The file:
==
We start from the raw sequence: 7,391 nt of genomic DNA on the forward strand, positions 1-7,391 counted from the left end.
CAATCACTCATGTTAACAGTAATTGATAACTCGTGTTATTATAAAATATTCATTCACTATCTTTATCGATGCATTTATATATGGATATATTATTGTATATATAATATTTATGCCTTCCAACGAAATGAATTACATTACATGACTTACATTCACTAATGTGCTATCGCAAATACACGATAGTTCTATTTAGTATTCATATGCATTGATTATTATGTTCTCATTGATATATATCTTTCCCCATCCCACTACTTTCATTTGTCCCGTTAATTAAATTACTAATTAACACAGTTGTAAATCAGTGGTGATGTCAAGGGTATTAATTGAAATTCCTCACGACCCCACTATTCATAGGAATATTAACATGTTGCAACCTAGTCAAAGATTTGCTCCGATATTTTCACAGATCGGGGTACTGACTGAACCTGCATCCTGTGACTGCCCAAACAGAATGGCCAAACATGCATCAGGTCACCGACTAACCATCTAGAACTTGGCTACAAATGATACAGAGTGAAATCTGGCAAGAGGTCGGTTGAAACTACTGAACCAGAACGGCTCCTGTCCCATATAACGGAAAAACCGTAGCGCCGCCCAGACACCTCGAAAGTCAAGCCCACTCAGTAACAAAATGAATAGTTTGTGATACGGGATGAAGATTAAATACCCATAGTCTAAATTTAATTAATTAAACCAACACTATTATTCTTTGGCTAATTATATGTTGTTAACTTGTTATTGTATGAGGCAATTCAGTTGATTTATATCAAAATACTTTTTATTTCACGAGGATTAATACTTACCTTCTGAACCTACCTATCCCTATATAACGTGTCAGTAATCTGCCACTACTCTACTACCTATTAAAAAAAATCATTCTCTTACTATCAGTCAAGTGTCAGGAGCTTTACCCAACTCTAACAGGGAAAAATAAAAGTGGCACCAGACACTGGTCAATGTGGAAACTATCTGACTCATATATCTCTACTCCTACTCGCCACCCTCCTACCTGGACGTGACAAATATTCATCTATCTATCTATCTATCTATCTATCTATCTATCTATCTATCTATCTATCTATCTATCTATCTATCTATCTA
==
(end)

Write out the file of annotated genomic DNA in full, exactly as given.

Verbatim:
We start from the raw sequence: 7,391 nt of genomic DNA on the forward strand, positions 1-7,391 counted from the left end.
CAATCACTCATGTTAACAGTAATTGATAACTCGTGTTATTATAAAATATTCATTCACTATCTTTATCGATGCATTTATATATGGATATATTATTGTATATATAATATTTATGCCTTCCAACGAAATGAATTACATTACATGACTTACATTCACTAATGTGCTATCGCAAATACACGATAGTTCTATTTAGTATTCATATGCATTGATTATTATGTTCTCATTGATATATATCTTTCCCCATCCCACTACTTTCATTTGTCCCGTTAATTAAATTACTAATTAACACAGTTGTAAATCAGTGGTGATGTCAAGGGTATTAATTGAAATTCCTCACGACCCCACTATTCATAGGAATATTAACATGTTGCAACCTAGTCAAAGATTTGCTCCGATATTTTCACAGATCGGGGTACTGACTGAACCTGCATCCTGTGACTGCCCAAACAGAATGGCCAAACATGCATCAGGTCACCGACTAACCATCTAGAACTTGGCTACAAATGATACAGAGTGAAATCTGGCAAGAGGTCGGTTGAAACTACTGAACCAGAACGGCTCCTGTCCCATATAACGGAAAAACCGTAGCGCCGCCCAGACACCTCGAAAGTCAAGCCCACTCAGTAACAAAATGAATAGTTTGTGATACGGGATGAAGATTAAATACCCATAGTCTAAATTTAATTAATTAAACCAACACTATTATTCTTTGGCTAATTATATGTTGTTAACTTGTTATTGTATGAGGCAATTCAGTTGATTTATATCAAAATACTTTTTATTTCACGAGGATTAATACTTACCTTCTGAACCTACCTATCCCTATATAACGTGTCAGTAATCTGCCACTACTCTACTACCTATTAAAAAAAATCATTCTCTTACTATCAGTCAAGTGTCAGGAGCTTTACCCAACTCTAACAGGGAAAAATAAAAGTGGCACCAGACACTGGTCAATGTGGAAACTATCTGACTCATATATCTCTACTCCTACTCGCCACCCTCCTACCTGGACGTGACAAATATTCATCTATCTATCTATCTATCTATCTATCTATCTATCTATCTATCTATCTATCTATCTATCTATCTATCTATCTA